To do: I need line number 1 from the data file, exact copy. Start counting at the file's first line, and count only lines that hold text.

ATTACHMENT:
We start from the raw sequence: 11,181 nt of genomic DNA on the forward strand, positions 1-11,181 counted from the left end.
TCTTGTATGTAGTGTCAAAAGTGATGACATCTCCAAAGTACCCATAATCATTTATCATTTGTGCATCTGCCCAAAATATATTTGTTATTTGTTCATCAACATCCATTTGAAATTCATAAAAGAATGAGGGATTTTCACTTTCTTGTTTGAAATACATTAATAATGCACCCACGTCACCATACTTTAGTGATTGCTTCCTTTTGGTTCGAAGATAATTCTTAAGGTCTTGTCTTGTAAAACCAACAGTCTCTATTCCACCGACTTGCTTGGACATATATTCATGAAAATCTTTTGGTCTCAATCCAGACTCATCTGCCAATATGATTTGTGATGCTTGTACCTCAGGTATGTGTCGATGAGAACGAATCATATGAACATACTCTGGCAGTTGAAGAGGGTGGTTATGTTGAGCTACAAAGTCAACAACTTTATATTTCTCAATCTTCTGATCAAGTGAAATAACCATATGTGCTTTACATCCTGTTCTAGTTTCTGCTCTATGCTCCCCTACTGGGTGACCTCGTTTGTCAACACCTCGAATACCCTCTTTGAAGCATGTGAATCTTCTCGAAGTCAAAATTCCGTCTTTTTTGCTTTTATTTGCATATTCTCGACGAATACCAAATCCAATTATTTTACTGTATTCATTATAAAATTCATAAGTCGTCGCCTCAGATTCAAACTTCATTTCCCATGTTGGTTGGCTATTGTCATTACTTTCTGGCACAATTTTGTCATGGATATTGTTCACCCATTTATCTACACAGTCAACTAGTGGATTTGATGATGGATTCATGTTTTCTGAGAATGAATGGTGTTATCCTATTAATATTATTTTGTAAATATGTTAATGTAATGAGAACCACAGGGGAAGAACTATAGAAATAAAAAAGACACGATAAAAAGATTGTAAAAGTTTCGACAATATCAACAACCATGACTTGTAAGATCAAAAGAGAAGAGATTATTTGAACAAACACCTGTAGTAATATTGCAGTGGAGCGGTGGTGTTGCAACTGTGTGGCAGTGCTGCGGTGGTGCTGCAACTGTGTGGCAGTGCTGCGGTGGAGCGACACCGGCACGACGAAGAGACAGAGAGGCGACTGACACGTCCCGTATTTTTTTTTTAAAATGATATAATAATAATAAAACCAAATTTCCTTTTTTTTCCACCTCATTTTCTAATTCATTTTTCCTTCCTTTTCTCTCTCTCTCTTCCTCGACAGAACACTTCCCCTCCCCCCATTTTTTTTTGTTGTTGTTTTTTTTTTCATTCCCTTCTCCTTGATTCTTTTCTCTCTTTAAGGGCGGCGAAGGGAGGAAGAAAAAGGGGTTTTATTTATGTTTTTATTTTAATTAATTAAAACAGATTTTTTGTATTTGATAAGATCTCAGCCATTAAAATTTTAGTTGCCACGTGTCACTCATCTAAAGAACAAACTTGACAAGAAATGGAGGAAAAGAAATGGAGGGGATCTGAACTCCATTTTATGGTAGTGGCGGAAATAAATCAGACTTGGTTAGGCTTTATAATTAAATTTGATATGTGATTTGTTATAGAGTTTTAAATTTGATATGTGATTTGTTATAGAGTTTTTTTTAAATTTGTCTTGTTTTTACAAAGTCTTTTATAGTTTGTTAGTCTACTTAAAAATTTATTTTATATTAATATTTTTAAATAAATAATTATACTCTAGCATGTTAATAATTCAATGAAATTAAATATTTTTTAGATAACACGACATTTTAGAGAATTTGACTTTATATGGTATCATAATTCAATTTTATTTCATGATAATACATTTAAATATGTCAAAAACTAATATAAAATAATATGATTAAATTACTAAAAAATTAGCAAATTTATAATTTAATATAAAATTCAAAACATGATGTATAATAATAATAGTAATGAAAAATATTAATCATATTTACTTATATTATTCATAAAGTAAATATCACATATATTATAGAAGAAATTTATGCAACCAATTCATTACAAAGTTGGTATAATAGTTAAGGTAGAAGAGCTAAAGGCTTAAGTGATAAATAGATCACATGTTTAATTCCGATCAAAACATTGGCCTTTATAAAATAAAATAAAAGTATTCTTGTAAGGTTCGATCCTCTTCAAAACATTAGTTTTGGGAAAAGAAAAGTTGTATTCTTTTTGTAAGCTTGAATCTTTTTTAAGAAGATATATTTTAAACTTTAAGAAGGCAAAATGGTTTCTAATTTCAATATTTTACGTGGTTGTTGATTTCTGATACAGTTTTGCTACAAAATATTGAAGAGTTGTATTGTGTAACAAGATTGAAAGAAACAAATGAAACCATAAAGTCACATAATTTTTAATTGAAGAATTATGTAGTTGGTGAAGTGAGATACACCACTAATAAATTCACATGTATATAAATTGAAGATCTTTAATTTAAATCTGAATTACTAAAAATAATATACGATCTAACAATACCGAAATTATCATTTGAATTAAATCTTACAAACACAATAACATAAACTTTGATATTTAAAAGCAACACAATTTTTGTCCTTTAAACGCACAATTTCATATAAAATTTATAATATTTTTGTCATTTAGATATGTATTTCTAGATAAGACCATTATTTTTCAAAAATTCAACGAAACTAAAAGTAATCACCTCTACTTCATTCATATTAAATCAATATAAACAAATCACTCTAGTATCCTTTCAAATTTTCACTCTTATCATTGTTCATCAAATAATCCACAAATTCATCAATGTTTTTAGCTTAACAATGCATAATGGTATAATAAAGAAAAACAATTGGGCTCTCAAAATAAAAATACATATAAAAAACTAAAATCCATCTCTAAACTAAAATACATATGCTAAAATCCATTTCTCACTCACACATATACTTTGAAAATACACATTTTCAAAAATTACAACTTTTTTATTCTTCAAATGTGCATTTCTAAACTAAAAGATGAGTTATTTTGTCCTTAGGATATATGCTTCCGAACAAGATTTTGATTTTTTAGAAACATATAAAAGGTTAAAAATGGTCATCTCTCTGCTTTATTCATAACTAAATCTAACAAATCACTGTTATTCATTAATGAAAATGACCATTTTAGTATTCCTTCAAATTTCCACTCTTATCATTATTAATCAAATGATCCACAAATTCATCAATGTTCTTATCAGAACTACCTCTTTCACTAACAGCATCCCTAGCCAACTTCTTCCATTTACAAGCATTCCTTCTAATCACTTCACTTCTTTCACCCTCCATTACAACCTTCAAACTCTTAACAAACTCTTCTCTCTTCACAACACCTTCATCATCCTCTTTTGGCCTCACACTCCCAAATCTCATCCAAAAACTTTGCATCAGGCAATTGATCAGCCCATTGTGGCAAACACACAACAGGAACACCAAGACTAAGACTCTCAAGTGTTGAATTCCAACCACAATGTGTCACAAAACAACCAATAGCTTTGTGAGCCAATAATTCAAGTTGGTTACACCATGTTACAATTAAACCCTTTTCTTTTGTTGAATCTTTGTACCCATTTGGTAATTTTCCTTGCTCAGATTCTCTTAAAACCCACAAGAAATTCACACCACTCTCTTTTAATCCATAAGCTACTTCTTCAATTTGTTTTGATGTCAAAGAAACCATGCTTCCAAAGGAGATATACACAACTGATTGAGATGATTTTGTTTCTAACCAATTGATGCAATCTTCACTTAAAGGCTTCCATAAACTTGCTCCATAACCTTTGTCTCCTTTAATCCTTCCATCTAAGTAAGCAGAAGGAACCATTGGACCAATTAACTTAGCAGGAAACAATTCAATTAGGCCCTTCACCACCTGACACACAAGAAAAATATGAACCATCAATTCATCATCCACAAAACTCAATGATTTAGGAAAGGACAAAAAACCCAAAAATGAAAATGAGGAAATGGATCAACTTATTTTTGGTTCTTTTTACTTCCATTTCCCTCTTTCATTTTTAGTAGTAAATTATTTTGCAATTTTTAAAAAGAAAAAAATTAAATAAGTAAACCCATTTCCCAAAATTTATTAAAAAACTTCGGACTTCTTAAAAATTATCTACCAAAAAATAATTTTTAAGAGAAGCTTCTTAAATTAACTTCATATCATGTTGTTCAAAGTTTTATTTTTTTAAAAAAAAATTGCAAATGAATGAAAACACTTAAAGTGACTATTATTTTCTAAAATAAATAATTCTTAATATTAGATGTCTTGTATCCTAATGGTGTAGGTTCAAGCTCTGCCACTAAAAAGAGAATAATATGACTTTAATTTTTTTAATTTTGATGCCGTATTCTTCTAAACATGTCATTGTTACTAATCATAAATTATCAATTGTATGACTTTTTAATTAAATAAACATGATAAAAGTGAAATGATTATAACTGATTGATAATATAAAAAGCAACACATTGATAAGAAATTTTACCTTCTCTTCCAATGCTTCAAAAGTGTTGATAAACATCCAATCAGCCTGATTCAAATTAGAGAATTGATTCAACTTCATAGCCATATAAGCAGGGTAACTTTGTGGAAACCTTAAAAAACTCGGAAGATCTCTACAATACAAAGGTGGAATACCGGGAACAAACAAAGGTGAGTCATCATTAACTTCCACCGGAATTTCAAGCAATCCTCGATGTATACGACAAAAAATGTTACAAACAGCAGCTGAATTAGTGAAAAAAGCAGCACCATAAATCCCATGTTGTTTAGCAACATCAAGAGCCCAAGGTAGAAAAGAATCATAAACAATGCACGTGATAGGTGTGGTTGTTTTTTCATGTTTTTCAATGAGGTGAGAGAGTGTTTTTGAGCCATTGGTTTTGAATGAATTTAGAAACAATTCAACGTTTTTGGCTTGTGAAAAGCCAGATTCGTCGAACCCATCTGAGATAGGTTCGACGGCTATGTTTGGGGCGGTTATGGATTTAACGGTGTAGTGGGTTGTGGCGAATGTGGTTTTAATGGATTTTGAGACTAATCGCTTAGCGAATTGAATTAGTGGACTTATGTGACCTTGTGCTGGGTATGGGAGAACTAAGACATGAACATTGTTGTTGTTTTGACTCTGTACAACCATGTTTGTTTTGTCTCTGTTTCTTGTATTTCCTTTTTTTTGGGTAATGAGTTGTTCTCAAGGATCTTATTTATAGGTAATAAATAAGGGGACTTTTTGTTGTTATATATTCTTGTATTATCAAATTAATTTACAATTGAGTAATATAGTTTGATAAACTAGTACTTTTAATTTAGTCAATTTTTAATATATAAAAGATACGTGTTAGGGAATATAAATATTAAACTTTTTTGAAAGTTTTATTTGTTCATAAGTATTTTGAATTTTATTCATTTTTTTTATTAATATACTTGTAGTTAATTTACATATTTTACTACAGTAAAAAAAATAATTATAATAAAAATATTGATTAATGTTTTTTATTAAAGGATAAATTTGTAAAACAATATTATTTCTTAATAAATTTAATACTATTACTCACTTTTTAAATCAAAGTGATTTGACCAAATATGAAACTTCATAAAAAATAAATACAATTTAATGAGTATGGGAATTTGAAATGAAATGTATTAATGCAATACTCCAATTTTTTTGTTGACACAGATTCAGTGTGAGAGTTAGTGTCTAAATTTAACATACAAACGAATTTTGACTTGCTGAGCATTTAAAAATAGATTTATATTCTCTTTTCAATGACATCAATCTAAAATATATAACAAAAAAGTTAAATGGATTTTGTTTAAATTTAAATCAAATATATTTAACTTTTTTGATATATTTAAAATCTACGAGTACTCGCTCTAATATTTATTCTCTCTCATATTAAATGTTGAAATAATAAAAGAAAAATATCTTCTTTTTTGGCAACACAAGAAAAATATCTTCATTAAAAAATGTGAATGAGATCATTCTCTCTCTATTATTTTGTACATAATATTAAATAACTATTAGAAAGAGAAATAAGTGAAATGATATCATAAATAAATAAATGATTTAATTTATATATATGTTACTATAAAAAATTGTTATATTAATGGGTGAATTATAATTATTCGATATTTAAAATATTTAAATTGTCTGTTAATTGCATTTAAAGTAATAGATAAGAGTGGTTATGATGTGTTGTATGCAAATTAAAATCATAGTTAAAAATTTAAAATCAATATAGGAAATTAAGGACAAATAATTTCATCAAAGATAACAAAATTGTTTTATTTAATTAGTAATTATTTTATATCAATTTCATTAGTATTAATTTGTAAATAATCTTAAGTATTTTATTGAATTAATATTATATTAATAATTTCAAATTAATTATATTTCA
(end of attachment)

We start from the raw sequence: 11,181 nt of genomic DNA on the forward strand, positions 1-11,181 counted from the left end.